Tuesday, August 26, 2008

Virtualization - Virtual Box and VMWare

Today I'm going to write a little bit about virtualization. This technology has been growing in popularity for some time now. I have been using it since a few years ago, back when VMWare was a commercial tool only, VirtualPC did not belong to Microsoft (even supported Linux guest really well) and free virtualization tools such as Virtual Box and VMWare Server were just a dream.

Virtualization is the capability of running multiples virtual computers inside the same "real" computer. I used to consider this as a BIOS emulation. However, the technology has evolved so much that they now emulate, BIOS, Video drivers, Sound Card, NIC, etc. It makes my life a lot easier and my lab a lot smaller :-).

These days, I have done some quick testing on Virtual box. This seems a very interesting option for the future. It works in Windows Vista and several other platforms. Unfortunately, it still misses some of the functionalities that can be found on commercial softwares such as VMWare.

I was very impressed with Virtual box performance. Even that the virtual PC supports only a single processor, the response time is really fast. I particularly enjoy the fact that it can load the exact same HD file images from VMware (Makes the transition very smooth). What I did not like was the fact that each virtual network card from the guest operating system gets mapped to a virtual network card inside the host PC. In my case, it is not unusual to see me running 4~6 machines on the same physical box, with 10~15 machines created; each server would required two network cards; with simple math we would realize that Virtual box would require at least 30 virtual network cards installed on my host server (a little too much for me since VMWare requires only three, does not matter how many virtual machines you have created). Of course that one might say that I could reuse some of the virtual NICs for other machines that are not running, but I really do not want to keep changing my Virtual machine setting every time that I need to start it. I also require working with multiple processors; this is another feature that I cannot afford to loose.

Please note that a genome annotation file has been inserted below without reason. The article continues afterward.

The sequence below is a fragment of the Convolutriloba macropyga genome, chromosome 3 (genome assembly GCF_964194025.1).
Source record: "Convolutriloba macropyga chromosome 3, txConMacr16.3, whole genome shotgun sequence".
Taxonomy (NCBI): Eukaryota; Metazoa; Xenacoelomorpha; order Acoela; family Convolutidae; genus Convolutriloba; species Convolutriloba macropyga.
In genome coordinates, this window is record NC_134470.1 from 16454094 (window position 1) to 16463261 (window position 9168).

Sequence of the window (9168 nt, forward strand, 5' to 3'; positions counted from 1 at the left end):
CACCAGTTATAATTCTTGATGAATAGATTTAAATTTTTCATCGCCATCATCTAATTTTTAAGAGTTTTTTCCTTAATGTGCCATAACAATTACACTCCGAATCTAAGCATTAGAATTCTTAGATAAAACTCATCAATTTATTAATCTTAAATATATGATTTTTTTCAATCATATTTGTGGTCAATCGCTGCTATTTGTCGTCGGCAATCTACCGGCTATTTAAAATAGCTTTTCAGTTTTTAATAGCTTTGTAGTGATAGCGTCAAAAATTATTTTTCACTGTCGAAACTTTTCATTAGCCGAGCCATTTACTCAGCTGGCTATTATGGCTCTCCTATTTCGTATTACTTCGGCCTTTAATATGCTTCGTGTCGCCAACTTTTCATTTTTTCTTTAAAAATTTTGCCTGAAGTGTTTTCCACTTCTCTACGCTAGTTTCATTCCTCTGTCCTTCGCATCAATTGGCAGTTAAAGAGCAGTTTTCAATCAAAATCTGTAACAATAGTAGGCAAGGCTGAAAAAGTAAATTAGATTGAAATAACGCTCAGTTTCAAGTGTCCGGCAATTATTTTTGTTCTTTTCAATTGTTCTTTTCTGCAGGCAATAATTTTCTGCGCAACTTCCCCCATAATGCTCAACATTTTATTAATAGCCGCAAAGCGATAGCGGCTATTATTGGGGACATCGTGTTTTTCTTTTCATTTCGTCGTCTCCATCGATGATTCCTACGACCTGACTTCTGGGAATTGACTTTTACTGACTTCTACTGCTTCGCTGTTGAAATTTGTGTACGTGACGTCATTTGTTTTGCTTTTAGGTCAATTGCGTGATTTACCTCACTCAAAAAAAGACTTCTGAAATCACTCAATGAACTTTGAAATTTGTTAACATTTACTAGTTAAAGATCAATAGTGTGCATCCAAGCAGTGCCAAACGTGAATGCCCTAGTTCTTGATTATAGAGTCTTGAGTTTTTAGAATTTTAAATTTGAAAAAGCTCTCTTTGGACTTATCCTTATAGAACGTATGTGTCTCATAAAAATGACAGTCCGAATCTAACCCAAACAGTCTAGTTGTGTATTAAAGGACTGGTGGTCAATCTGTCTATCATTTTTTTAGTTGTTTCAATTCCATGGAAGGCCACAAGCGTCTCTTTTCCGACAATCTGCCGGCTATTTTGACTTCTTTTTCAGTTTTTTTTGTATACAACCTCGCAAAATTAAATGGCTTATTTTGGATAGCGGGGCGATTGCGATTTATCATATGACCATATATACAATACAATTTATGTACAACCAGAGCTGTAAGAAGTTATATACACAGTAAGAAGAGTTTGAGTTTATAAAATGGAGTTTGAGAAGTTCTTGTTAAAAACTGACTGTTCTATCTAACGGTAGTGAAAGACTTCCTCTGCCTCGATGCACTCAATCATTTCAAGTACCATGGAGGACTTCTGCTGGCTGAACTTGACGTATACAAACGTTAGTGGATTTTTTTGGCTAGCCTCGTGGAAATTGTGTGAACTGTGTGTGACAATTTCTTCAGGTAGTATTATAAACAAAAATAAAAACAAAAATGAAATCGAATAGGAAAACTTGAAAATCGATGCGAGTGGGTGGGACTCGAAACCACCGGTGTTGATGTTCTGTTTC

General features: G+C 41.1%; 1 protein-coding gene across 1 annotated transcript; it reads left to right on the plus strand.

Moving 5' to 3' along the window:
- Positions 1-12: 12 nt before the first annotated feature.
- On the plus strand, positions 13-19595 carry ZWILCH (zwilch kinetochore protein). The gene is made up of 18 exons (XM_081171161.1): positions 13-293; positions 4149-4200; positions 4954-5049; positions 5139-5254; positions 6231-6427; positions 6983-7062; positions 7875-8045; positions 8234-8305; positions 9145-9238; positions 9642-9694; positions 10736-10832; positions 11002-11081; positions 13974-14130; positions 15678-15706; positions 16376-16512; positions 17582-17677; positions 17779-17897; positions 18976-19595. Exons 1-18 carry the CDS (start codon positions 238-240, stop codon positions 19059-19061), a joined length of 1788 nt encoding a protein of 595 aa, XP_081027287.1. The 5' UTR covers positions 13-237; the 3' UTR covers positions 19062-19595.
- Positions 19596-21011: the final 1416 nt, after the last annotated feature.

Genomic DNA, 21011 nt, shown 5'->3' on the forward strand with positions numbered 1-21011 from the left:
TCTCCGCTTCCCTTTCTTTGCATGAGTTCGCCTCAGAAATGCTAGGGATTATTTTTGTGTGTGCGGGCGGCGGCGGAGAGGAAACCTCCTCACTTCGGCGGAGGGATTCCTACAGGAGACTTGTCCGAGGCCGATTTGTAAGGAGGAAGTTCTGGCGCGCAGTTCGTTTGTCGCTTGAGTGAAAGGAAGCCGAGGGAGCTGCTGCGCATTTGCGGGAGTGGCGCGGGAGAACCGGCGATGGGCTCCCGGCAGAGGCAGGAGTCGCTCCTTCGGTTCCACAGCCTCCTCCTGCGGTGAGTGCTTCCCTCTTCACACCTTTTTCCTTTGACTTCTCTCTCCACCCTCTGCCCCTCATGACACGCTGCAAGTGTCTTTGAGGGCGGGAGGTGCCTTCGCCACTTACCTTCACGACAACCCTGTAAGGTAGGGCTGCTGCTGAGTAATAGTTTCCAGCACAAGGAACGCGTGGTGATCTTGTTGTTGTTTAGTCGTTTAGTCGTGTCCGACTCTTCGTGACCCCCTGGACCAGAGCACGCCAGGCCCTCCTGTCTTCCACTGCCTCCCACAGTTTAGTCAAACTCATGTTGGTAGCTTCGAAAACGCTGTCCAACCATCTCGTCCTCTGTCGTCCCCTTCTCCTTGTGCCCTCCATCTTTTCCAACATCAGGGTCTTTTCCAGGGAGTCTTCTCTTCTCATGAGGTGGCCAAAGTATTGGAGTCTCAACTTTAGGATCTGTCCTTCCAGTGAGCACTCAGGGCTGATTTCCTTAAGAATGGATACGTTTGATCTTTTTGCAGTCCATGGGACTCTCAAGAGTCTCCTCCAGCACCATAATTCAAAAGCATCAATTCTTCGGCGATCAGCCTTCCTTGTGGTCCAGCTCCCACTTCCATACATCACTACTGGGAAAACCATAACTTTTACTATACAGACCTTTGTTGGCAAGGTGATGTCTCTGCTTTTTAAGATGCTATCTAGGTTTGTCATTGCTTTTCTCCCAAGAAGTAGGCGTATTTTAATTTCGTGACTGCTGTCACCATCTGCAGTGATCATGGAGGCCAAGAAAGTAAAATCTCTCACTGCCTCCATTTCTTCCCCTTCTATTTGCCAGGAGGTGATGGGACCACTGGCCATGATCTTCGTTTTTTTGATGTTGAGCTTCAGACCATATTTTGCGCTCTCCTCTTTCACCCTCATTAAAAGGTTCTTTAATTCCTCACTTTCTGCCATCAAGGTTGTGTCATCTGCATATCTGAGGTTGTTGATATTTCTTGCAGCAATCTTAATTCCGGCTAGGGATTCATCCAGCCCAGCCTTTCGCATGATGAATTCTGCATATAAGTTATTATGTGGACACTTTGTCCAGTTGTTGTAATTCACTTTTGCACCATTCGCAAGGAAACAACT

With VMware Free server, I do have pretty much everything I need. Multiple processors (only 2 in fact), fairly good processing power, etc.

There is one thing that I really need to mention regarding Virtualization. This is the one thing that bothers me the most. And this seems to be true for all (or at least all the free ones) virtualization platforms. I have noticed that does not matter how many processors you have in you system, the virtual computers always use only a single processor at a time. I mean, if you have two quad-core processors, your Host Operating System will identify eight processors total. The virtual machine will run as a single Operating System process, what means that this process will keep switching from processor to processor at your Host PC. Sometimes it will occupy 100% of its processor while the other 7 processors will be doing nearly nothing. It is true that if you have several machines running at the same time, you see a better overall CPU utilization because with 2 or three machines, you will see two or three processors running close to 100%. Of course, the other 5 or 6 processors will keep doing nothing. I do not think that this is an easy issue to be addressed because all virtual platforms seem to have the same limitation. However, I think that the one which find a way to really distribute the full host potential to the guest PCs will become the main choice for all business on the market (at least, would become the favorite on my lab).

At this time, I will keep working with VMWare Free Server. However, I really encourage the Virtual Box developers to keep up with their great work because I really think that they are on the right path.


No comments: